WARREN, Mich. — For a few fleeting moments back on March 12, De La Salle Collegiate swim coach Jim Singelyn had some reservations as the state finals inched closer and closer.
Fears and concerns over the COVID-19 virus were growing by the hour. Should his qualifying boys stay home, or should they make the long trip over to Holland?
"I was worried when we left," Singelyn said. "In the back of my head, I was just thinking, 'Cancel it now so we don't have to drive all the way over there.' You could see it coming, watching all of the college stuff coming down."
The Pilots' six state qualifiers did make the trip. Senior Gianluca Cavataio was set to experience his first state meet. Fellow senior Justin Burke was eager to cap off a career that included four trips to the state finals.
But it wasn't to be.
"We were checked into our rooms for five minutes and the kids came knocking on my door, asking me if I had gone on the MHSAA site," said Singelyn, who quickly learned that the finals had been canceled. "So we waited around another half an hour, grabbed our stuff and that was it."
Singelyn said the boys, which also included juniors Joseph Basha and Juan DiCosmo and sophomores Max Swiatkowski and Michael Paluch, seemed to take it in stride.
"The boys kind of knew," he said. "I think the more they watched TV and saw all of these other things getting canceled, they began to realize, 'This is bigger than just a high school state final.' They were watching what was happening in China and Italy, all the people that were dying. They're not dumb kids.
"That kind of woke them up. But what are you going to do?"
There wasn't much the team could do, other than to reflect upon what was a good season for a very young and mostly-inexperienced team. Having lost a good group of seniors a year ago, Singelyn had his work cut out for him in 2019-20. He had just seven seniors, while on the other end he had six sophomores and 10 freshmen. A lot of raw talent to be sure.
"It was still a good year," Singelyn said. "We had kids who didn't even know what a flip turn was. And these guys were swimming for points at the league meet. Out of those freshmen that came out, there's a good handful that if they stick with it, we're going to be real good in no time."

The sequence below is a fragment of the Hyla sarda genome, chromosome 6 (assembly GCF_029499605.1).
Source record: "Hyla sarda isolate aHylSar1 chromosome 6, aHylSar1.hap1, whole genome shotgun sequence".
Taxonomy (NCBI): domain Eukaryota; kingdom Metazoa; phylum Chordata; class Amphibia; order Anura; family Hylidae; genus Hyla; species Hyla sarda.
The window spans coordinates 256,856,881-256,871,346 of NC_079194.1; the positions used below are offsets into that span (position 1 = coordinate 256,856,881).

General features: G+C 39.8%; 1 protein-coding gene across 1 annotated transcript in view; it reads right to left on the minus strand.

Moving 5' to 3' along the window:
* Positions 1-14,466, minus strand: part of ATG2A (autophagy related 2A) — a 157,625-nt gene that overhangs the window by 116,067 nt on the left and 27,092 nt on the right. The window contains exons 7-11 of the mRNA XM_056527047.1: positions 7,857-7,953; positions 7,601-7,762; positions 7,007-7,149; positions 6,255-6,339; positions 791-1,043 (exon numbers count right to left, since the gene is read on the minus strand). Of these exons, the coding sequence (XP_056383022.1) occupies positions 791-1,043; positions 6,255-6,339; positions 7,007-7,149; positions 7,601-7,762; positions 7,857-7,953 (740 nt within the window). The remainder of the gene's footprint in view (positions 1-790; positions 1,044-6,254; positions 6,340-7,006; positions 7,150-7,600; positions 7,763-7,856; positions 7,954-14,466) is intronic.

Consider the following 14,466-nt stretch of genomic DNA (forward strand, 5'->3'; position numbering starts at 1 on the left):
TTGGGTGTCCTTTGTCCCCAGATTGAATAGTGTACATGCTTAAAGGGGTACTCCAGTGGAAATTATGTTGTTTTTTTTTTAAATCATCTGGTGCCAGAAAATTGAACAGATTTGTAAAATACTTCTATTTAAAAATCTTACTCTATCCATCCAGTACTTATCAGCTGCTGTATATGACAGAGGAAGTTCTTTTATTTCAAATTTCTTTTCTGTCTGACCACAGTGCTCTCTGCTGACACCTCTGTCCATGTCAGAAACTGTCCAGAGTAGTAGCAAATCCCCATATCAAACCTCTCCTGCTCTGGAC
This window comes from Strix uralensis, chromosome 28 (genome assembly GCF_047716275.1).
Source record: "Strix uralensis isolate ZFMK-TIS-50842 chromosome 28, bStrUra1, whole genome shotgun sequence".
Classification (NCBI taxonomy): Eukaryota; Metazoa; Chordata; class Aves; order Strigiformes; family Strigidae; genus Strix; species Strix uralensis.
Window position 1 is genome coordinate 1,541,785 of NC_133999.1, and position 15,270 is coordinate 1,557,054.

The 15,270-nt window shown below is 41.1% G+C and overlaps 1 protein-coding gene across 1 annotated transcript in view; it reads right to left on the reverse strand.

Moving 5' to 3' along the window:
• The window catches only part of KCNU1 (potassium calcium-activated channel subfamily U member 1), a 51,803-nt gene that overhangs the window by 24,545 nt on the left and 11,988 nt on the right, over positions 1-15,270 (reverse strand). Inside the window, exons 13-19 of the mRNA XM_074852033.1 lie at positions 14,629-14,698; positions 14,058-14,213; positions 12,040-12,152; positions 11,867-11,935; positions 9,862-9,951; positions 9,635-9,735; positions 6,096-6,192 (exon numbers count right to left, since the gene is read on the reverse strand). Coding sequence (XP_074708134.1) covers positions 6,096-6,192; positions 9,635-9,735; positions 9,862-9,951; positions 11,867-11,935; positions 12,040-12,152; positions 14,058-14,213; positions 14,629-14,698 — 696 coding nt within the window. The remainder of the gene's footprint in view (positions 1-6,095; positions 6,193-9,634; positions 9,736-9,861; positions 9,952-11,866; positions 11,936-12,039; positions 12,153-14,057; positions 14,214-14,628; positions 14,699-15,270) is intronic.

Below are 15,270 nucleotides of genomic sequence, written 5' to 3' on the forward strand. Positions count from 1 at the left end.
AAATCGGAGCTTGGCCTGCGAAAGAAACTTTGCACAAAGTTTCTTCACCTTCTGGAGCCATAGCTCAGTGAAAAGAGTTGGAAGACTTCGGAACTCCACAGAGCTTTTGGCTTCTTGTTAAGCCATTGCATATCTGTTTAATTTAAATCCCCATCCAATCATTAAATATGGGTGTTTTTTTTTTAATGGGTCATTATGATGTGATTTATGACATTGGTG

The senior class included Dario Bruglio, Isaiah Brundidge, Burke, Cavataio, Andy Janusch, Tyler Looman and Rocco Stroker. Bruglio, Brundidge, Burke and Cavataio all swam at the county meet, helping their team to a fifth-place finish.
Entering the meet, the Pilots had won seven straight county championships. This year, Dakota ran away with the title. Swiatkowski had himself a great meet, finishing first in the 100 backstroke, fourth in the 100 freestyle and joined forces with Cavataio, DiCosmo and freshman Carson Ricker to finish fourth in the 400 freestyle relay.
DiCosmo was also third in the individual medley and sixth in the 100 butterfly. Ricker placed eighth in both the 500 freestyle and 100 breaststroke. Paluch was eighth in the individual medley. Basha was runner-up in the 1-meter diving event, while Burke was third.
Juniors John Kafoury, Jr. and Jack Lubinski and sophomore Brady McKay also swam at the county meet.
De La Salle was also fifth at the Catholic League Championships. Swiatkowski was fourth in the 100 backstroke and fifth in the individual medley. DiCosmo was sixth in the individual medley and Basha and Burke took first and second in the diving competition.
"The time cuts at the league meet was amazing," Singelyn said. "You can tell the guys that really put in the work. They bought into what we were doing and what it's all about.
"We had Rocco (Stroker) who came out for just his senior year, he had a great Catholic League meet. He dropped a lot of time. Michael Slusser, a freshman, dropped a ton of time. John Griffith, another freshman, looked really good. He's one to watch."
Understanding that this winter was a rebuilding effort — relative to what his Pilots have had on their roster in recent years — Singelyn said the results show hope for the future.
"Rebuilding is kind of a double-edged sword," the coach said. "It's fun. You've got a bunch of new kids learning and they're dropping a ton of time, but at the same time, it's hard for the veteran guys who had seen the success we've had (recently) — they can't get us there by themselves. So that part was tough."
But with a strong nucleus of big-meet scorers returning, including Swiatkowski, DiCosmo, Basha, Paluch and Ricker, Singelyn is optimistic about next year's team. He's also expecting a couple of incoming freshmen who could make an immediate impact.
"We dealt with a lot this year, including losing our pool," Singelyn said, speaking about a crack in the foundation of the Woods-Tower pool his team generally practices in. "And we had a lot of new kids to the program, really raw. I really had to strip it down (coaching). But I saw a lot of improvements this season and I think we had a pretty good year, overall."